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Getting It Right in New Orleans

Context-sensitive affordable housing exists, just ask the folks at Project Home Again.
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It’s gratifying to see that at least one of the housing reconstruction programs in New Orleans believes in context-sensitive design. Too many well-intentioned housing programs fall short when measured against the yardstick of humane urbanism. But Project Home Again, sponsored by the Leonard and Louise Riggio Foundation, is providing much-needed housing, while also helping to re-establish the special character that has always defined New Orleans neighborhoods.

Project Home Again has already built nearly 100 new homes, mainly in the Gentilly District. In addition to featuring high-quality, energy-efficient construction, the homes display a traditional New Orleans vernacular look. As a result, the new construction is contributing to New Orleans’s unique sense of place, knitting together neighborhood fabric that was badly torn apart by Katrina’s disastrous floods.

The Project

Spearheaded by Leonard Riggio, the founder and chairman of the Barnes & Noble book retailing empire, Project Home Again’s underlying mission is to develop a scalable affordable housing program that features energy-efficient construction and that fosters neighborhood recovery, while also supporting returning homeowners. The basic idea underlying Project Home Again’s low-cost, high-efficiency approach is to use passive energy-conserving features that complement natural ventilation whenever possible. Design details include strategically placed shading, ceiling fans in every room and double-hung, double-glazed, low-e windows – supplemented by high-performance mechanical systems, including dehumidification.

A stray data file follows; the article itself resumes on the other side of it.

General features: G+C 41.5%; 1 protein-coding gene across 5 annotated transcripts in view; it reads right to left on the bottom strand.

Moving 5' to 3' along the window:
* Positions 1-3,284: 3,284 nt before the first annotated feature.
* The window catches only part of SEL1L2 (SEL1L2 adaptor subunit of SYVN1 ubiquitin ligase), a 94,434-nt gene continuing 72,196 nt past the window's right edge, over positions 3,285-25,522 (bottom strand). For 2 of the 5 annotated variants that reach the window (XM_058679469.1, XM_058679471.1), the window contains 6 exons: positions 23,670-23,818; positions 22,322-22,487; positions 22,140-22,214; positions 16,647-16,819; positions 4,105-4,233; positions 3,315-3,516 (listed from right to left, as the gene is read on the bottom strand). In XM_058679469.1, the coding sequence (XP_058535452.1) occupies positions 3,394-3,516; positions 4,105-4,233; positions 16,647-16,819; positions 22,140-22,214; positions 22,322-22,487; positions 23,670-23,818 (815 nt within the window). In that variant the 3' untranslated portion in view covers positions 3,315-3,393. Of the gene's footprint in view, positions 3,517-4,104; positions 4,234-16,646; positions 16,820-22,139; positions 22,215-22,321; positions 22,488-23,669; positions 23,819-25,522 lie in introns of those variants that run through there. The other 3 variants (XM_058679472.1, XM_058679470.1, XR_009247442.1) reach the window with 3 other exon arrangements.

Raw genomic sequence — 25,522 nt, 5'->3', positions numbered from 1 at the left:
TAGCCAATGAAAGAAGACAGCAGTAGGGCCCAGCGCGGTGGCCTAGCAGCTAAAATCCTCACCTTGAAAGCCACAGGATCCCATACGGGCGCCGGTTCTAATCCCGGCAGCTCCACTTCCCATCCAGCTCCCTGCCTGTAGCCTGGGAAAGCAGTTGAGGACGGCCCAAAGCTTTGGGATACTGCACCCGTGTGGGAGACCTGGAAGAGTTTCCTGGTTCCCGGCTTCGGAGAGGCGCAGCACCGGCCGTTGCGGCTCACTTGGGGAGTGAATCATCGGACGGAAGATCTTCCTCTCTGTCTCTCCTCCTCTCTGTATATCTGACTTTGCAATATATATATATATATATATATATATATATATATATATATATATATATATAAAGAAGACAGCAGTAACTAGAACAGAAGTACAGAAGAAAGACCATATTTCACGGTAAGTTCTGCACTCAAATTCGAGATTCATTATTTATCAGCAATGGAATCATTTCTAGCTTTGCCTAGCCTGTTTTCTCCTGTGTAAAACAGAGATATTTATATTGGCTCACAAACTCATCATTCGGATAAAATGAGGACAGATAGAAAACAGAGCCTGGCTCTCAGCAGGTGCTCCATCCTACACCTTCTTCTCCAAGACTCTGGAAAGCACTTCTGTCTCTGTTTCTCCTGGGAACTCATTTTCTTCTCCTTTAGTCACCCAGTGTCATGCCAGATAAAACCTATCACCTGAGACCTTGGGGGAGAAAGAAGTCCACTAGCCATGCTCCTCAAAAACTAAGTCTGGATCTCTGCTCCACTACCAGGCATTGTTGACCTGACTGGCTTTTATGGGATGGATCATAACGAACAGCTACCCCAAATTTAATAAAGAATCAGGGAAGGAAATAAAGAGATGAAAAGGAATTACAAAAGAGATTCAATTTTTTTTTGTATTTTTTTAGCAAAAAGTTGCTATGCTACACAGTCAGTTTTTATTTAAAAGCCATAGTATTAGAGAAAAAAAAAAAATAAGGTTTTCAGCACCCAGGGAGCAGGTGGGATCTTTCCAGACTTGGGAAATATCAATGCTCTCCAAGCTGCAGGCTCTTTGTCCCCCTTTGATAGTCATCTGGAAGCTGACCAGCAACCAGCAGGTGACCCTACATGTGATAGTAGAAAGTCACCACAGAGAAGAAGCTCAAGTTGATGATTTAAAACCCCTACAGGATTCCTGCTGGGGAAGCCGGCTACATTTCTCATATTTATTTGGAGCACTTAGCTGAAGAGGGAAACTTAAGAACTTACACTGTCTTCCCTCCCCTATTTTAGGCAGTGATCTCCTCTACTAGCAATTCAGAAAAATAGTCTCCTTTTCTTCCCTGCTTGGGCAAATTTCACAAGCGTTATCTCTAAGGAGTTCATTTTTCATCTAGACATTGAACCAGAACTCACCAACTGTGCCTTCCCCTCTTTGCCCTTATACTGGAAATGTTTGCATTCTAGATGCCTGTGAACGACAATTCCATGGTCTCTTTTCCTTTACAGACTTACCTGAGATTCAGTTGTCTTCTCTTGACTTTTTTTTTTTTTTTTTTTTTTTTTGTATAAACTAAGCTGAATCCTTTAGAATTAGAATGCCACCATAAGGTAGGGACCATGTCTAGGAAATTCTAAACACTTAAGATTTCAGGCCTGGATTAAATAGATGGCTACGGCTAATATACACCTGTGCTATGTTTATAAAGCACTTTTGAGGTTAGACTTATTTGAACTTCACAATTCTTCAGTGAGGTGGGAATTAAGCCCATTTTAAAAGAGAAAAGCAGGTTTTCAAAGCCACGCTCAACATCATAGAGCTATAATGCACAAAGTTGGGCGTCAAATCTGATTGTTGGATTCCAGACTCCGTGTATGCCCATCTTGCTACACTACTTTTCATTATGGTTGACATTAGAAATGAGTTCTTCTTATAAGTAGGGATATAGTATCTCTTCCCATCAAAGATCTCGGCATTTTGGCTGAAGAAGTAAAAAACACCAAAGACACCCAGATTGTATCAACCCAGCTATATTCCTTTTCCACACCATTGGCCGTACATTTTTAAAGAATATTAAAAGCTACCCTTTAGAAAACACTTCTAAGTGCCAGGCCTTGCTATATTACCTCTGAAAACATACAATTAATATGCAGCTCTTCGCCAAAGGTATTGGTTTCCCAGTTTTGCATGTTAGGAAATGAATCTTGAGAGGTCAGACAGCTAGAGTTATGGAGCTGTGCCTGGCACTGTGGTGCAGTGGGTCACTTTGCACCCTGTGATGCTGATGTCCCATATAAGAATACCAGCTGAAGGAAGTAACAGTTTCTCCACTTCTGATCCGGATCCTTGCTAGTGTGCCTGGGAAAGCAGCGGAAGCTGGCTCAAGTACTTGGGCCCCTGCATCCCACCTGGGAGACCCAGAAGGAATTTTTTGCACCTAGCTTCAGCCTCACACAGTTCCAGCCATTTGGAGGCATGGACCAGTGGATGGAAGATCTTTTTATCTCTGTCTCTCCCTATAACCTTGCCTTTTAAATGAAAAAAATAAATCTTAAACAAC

Further economies are achieved by limiting construction to a small number of basic home models – four so far – with sizes ranging from about 1,000 sq. ft. to 1,500 sq. ft. The designs, all based on traditional New Orleans housing types, were created for the project by John L. Schackai, AIA, a local architect with deep understanding of the city’s building culture. In addition to cross-ventilation and passive heat-reduction features, whenever possible, Schackai also incorporates good-sized, screened-in porches that can be used for sleeping.

What raises Project Home Again above humanitarian relief and places it in the realm of humane urbanism is the approach to exterior design. The exteriors are purposefully modest and intentionally avoid the “bold architectural statements” that characterize many of the houses of Brad Pitt’s Make it Right Foundation.

Schackai’s designs blend seamlessly into the mix of surviving houses in the small communities that form the larger Gentilly neighborhood. As a result, the focus is not on “look at me!” architecture, but rather on healing the neighborhood by filling in devastated blocks in ways that emphasize the continuity of New Orleans’s tradition.

Through a holistic architectural design process, Project Home Again is doing more than putting a roof over people’s heads: It is also restoring communities and reviving a reassuring sense of place.

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